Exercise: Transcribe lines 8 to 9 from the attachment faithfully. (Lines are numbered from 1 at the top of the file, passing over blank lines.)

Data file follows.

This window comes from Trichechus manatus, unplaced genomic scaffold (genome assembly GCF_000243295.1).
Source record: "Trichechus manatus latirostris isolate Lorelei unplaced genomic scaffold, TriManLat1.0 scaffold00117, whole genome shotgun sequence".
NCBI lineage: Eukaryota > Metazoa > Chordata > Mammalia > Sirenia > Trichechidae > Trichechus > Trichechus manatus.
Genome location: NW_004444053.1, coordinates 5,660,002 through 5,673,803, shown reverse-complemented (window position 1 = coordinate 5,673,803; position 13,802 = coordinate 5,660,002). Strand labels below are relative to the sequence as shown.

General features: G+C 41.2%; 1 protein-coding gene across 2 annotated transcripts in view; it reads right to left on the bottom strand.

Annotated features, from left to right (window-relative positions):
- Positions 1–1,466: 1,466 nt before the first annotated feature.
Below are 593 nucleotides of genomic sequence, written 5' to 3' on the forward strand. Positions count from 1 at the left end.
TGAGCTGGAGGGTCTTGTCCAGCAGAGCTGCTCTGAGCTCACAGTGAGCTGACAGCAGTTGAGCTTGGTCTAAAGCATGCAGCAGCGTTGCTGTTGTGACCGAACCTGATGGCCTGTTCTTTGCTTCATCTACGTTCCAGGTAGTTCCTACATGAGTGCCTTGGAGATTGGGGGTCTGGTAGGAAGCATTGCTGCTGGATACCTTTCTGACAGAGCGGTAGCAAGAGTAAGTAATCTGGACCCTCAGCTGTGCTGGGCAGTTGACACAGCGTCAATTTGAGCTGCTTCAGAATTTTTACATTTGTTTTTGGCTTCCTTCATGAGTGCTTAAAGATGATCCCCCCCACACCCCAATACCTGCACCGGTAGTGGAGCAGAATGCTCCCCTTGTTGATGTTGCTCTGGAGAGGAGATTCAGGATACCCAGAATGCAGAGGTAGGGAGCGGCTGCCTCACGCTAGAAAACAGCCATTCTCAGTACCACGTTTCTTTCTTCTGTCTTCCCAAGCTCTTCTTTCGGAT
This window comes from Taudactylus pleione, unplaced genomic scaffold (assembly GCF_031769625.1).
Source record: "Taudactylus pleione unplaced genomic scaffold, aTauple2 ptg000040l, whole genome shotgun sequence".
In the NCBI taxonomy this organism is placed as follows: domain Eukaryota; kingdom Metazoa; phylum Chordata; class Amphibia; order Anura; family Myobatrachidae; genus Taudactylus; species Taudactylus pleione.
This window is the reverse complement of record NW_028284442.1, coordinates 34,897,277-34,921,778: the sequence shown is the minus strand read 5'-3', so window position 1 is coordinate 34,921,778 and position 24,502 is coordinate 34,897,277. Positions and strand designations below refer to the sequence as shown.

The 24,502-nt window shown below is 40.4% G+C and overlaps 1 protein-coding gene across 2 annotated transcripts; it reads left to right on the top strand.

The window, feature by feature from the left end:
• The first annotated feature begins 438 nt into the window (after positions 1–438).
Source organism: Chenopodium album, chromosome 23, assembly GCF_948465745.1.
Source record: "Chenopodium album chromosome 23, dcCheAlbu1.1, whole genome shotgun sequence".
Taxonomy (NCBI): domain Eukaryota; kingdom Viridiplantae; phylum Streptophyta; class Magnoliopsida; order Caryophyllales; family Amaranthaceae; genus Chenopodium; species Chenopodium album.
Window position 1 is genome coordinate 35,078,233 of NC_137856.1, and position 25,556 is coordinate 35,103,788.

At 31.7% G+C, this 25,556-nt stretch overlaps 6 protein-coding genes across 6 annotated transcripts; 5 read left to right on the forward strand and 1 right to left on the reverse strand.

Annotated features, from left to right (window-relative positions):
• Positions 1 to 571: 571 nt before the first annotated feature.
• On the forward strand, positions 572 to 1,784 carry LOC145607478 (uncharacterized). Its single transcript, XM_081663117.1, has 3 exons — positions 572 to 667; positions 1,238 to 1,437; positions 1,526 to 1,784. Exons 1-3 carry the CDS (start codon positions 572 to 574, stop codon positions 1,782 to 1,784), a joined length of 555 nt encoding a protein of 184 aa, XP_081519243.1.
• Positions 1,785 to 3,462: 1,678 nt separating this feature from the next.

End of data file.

Below are 593 nucleotides of genomic sequence, written 5' to 3' on the forward strand. Positions count from 1 at the left end.
TGAGCTGGAGGGTCTTGTCCAGCAGAGCTGCTCTGAGCTCACAGTGAGCTGACAGCAGTTGAGCTTGGTCTAAAGCATGCAGCAGCGTTGCTGTTGTGACCGAACCTGATGGCCTGTTCTTTGCTTCATCTACGTTCCAGGTAGTTCCTACATGAGTGCCTTGGAGATTGGGGGTCTGGTAGGAAGCATTGCTGCTGGATACCTTTCTGACAGAGCGGTAGCAAGAGTAAGTAATCTGGACCCTCAGCTGTGCTGGGCAGTTGACACAGCGTCAATTTGAGCTGCTTCAGAATTTTTACATTTGTTTTTGGCTTCCTTCATGAGTGCTTAAAGATGATCCCCCCCACACCCCAATACCTGCACCGGTAGTGGAGCAGAATGCTCCCCTTGTTGATGTTGCTCTGGAGAGGAGATTCAGGATACCCAGAATGCAGAGGTAGGGAGCGGCTGCCTCACGCTAGAAAACAGCCATTCTCAGTACCACGTTTCTTTCTTCTGTCTTCCCAAGCTCTTCTTTCGGAT